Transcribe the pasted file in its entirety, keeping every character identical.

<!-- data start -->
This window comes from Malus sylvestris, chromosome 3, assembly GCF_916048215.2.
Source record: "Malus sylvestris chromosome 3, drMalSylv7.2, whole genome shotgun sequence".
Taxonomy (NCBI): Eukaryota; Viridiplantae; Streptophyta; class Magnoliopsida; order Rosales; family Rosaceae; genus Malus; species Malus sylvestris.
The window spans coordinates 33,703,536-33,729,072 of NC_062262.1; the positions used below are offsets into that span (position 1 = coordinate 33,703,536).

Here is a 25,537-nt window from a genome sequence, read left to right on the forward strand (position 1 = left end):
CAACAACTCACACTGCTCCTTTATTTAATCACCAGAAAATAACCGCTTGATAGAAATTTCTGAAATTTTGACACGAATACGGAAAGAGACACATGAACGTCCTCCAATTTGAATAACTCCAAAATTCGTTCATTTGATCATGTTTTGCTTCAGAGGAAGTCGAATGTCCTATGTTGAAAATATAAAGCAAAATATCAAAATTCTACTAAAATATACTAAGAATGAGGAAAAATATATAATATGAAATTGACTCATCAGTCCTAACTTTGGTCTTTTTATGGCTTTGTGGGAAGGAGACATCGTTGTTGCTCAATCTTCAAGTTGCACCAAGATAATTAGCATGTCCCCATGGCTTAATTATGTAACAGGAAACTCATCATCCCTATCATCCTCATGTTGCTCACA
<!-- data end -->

This window comes from Malus sylvestris, chromosome 3, assembly GCF_916048215.2.
Source record: "Malus sylvestris chromosome 3, drMalSylv7.2, whole genome shotgun sequence".
Taxonomy (NCBI): Eukaryota; Viridiplantae; Streptophyta; class Magnoliopsida; order Rosales; family Rosaceae; genus Malus; species Malus sylvestris.
The window spans coordinates 33,703,536-33,729,072 of NC_062262.1; the positions used below are offsets into that span (position 1 = coordinate 33,703,536).

Here is a 25,537-nt window from a genome sequence, read left to right on the forward strand (position 1 = left end):
CAACAACTCACACTGCTCCTTTATTTAATCACCAGAAAATAACCGCTTGATAGAAATTTCTGAAATTTTGACACGAATACGGAAAGAGACACATGAACGTCCTCCAATTTGAATAACTCCAAAATTCGTTCATTTGATCATGTTTTGCTTCAGAGGAAGTCGAATGTCCTATGTTGAAAATATAAAGCAAAATATCAAAATTCTACTAAAATATACTAAGAATGAGGAAAAATATATAATATGAAATTGACTCATCAGTCCTAACTTTGGTCTTTTTATGGCTTTGTGGGAAGGAGACATCGTTGTTGCTCAATCTTCAAGTTGCACCAAGATAATTAGCATGTCCCCATGGCTTAATTATGTAACAGGAAACTCATCATCCCTATCATCCTCATGTTGCTCACA